Chuck Prophet

As a rule, I rarely go to see musicians I haven’t heard. My tastes are way too idiosyncratic and polarized — despite the best efforts of “You may also like…” algorithms, I still remain determinedly indifferent to, for example, Guided By Voices — and I’ve learned that I don’t really enjoy seeing bands that I’m not already sure will hit my musical sweet spot. With Chuck Prophet, I got lucky.

Back around the turn of Y2K, a window opened for me into a motherlode of music via the wonders of CDR trading. In those days of the growing-but-still-low-bandwidth internet, music lovers could share lists of what they had in their hoarded collections of live concert recordings — often transcribed from handwritten or typed lists onto freshly composed “Web sites” — but to actually send music files over wires would of course take impossibly long. Not having a fleet of tractor-trailers at our disposal, we instead turned to the U.S. Postal Service, and burned and mailed each other CDRs — a huge upgrade over the cassette tapes that were the standard medium of just a couple of years earlier — containing live and radio recordings that would otherwise remain trapped on dusty shelves in another part of the world, far from our ravening ears.

Somewhere in there, someone I had swapped a few discs with realized I lived in New York City, and could record shows off the radio that he wanted to hear but would never be able to, obviously, because he was in another part of the world. He would send me lists of upcoming shows, and I would dutifully tune my radio to WFMU or WFUV at the appointed hour, bending the wire antenna this way and that to try to minimize the unavoidable static. I don’t even remember all the bands I recorded at his request, but I’m pretty sure there were appearances by the Moldy Peaches, by the folksinger Lucy Kaplansky, and by a guy with a funny name: Chuck Prophet.

I hit record on whatever next-generation recording device I had at the time (probably a minidisc, magical for being able to record 70 whole minutes without tape hiss and only minimal digital compression), burned the results to CD, mailed them off, and forgot all about them.

Leap forward to a somewhat later part of prehistory: 2009. Mindy and I were looking for somewhere to go for an evening out with our music-loving friends Josh and Lisa, and as I scrolled through a list of upcoming shows — in a few short years, music listings had jumped from ads in the Village Voice to listings you found on your computer — up popped the name Chuck Prophet. I vaguely remembered him as being someone who was supposed to be cool, or at least no less cool than Lucy Kaplansky. As this was in the days before you could fire up Spotify or YouTube and hear anyone you wanted, and anyway we were just looking for someplace to go spend what had become a rare kid-free night out, I figured, what the hell. At least the venue, a former 99-cent store turned rock club called Southpaw, was close to home if we wanted to bail early.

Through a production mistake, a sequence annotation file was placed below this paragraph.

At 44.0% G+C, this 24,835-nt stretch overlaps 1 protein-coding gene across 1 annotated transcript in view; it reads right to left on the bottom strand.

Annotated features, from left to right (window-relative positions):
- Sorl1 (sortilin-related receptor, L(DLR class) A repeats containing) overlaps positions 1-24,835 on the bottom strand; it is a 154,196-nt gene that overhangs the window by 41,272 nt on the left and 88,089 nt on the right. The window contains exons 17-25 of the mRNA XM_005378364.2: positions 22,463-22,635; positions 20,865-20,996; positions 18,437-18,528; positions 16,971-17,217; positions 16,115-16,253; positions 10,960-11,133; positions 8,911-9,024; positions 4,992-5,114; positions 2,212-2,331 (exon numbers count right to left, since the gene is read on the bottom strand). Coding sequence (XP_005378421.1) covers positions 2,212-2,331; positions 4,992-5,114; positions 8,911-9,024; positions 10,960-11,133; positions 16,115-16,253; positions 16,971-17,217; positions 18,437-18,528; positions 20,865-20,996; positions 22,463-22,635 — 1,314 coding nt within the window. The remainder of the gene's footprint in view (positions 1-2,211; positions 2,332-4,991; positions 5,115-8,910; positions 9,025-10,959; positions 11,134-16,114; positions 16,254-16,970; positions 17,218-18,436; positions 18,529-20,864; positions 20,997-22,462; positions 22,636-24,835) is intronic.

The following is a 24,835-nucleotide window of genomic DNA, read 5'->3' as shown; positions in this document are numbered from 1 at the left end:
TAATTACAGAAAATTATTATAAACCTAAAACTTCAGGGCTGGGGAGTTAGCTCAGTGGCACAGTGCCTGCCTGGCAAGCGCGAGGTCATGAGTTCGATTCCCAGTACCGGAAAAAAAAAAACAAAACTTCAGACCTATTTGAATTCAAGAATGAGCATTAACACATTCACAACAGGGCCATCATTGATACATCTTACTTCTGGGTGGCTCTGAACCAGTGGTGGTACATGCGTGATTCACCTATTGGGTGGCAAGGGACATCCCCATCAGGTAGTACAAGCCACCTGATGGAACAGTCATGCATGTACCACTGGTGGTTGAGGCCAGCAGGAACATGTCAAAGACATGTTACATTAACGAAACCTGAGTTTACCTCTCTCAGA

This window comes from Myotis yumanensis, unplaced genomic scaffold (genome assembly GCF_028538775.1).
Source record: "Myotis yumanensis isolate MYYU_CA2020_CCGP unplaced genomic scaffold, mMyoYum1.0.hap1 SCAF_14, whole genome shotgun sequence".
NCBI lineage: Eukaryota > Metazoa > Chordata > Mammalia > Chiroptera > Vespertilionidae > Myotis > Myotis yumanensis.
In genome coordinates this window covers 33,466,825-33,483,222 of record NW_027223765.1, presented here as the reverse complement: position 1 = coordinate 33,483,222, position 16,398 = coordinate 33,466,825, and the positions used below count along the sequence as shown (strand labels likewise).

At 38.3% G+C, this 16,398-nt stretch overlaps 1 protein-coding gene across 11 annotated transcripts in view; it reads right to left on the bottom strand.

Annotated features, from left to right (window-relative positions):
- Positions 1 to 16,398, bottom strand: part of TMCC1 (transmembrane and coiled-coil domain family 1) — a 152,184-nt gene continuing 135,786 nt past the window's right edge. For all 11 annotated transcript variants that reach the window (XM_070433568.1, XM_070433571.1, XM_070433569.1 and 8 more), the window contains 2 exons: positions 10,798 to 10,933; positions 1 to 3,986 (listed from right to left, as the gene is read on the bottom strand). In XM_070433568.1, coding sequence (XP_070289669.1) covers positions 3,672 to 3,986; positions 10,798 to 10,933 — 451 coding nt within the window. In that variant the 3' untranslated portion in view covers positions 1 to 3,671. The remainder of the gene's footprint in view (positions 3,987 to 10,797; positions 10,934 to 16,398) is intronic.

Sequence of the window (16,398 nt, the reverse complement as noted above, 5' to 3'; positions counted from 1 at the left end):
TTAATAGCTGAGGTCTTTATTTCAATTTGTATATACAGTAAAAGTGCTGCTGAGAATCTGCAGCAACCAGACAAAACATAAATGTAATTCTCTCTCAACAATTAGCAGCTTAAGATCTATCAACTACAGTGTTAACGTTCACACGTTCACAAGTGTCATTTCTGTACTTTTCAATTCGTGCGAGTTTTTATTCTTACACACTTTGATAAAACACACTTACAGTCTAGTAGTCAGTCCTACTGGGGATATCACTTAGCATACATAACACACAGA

Reader, we did not. From the ridiculously hooky opening guitar crunch of “Sonny Liston’s Blues,” the lead track off Chuck’s then-new album ¡Let Freedom Ring! — to this day, one of my favorite guitar sounds of all time, to the point where I even bought the same pedal he uses so I could try to emulate its tone on the rare occasions when I play guitar — I was won over. Chuck and his band the Mission Express rocked, they grooved, they had witty lyrics and wittier stage banter and a secret weapon in Chuck’s keyboardist/backing vocalist/spouse, Stephanie Finch, who stepped out front mid-set for her own solo song. At one point Chuck went off on a long speech about how he had been informed by security that some audience members might be illicitly recording the show, and he hoped that those people would have respect for the needs of a working artist … and be sure to include this next song, because it was a new one and it needed the publicity. How had I missed this guy for the previous 20 years?